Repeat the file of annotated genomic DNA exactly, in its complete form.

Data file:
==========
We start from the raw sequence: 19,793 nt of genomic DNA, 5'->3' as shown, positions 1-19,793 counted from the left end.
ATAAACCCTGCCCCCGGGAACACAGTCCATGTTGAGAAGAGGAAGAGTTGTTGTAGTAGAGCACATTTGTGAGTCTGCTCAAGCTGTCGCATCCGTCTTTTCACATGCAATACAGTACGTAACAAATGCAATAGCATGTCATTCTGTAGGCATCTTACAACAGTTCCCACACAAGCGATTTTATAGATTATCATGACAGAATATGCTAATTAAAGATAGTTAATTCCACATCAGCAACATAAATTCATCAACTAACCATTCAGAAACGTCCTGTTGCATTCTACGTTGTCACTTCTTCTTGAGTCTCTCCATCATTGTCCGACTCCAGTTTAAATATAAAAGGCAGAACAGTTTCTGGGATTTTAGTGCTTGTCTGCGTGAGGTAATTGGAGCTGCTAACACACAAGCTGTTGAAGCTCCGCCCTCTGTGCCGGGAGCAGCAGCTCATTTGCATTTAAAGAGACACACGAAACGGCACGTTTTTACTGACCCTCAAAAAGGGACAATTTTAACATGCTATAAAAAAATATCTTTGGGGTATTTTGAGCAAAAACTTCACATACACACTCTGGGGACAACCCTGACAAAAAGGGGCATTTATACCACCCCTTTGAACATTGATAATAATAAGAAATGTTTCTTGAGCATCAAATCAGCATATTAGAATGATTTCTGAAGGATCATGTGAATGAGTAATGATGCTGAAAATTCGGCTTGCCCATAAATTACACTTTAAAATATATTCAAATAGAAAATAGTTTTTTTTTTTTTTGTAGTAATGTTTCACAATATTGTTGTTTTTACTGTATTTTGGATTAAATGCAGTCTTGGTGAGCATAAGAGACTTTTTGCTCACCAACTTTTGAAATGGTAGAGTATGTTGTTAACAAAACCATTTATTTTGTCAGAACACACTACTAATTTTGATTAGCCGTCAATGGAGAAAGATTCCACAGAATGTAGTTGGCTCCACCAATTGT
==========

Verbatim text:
We start from the raw sequence: 19,793 nt of genomic DNA, 5'->3' as shown, positions 1-19,793 counted from the left end.
ATAAACCCTGCCCCCGGGAACACAGTCCATGTTGAGAAGAGGAAGAGTTGTTGTAGTAGAGCACATTTGTGAGTCTGCTCAAGCTGTCGCATCCGTCTTTTCACATGCAATACAGTACGTAACAAATGCAATAGCATGTCATTCTGTAGGCATCTTACAACAGTTCCCACACAAGCGATTTTATAGATTATCATGACAGAATATGCTAATTAAAGATAGTTAATTCCACATCAGCAACATAAATTCATCAACTAACCATTCAGAAACGTCCTGTTGCATTCTACGTTGTCACTTCTTCTTGAGTCTCTCCATCATTGTCCGACTCCAGTTTAAATATAAAAGGCAGAACAGTTTCTGGGATTTTAGTGCTTGTCTGCGTGAGGTAATTGGAGCTGCTAACACACAAGCTGTTGAAGCTCCGCCCTCTGTGCCGGGAGCAGCAGCTCATTTGCATTTAAAGAGACACACGAAACGGCACGTTTTTACTGACCCTCAAAAAGGGACAATTTTAACATGCTATAAAAAAATATCTTTGGGGTATTTTGAGCAAAAACTTCACATACACACTCTGGGGACAACCCTGACAAAAAGGGGCATTTATACCACCCCTTTGAACATTGATAATAATAAGAAATGTTTCTTGAGCATCAAATCAGCATATTAGAATGATTTCTGAAGGATCATGTGAATGAGTAATGATGCTGAAAATTCGGCTTGCCCATAAATTACACTTTAAAATATATTCAAATAGAAAATAGTTTTTTTTTTTTTTGTAGTAATGTTTCACAATATTGTTGTTTTTACTGTATTTTGGATTAAATGCAGTCTTGGTGAGCATAAGAGACTTTTTGCTCACCAACTTTTGAAATGGTAGAGTATGTTGTTAACAAAACCATTTATTTTGTCAGAACACACTACTAATTTTGATTAGCCGTCAATGGAGAAAGATTCCACAGAATGTAGTTGGCTCCACCAATTGT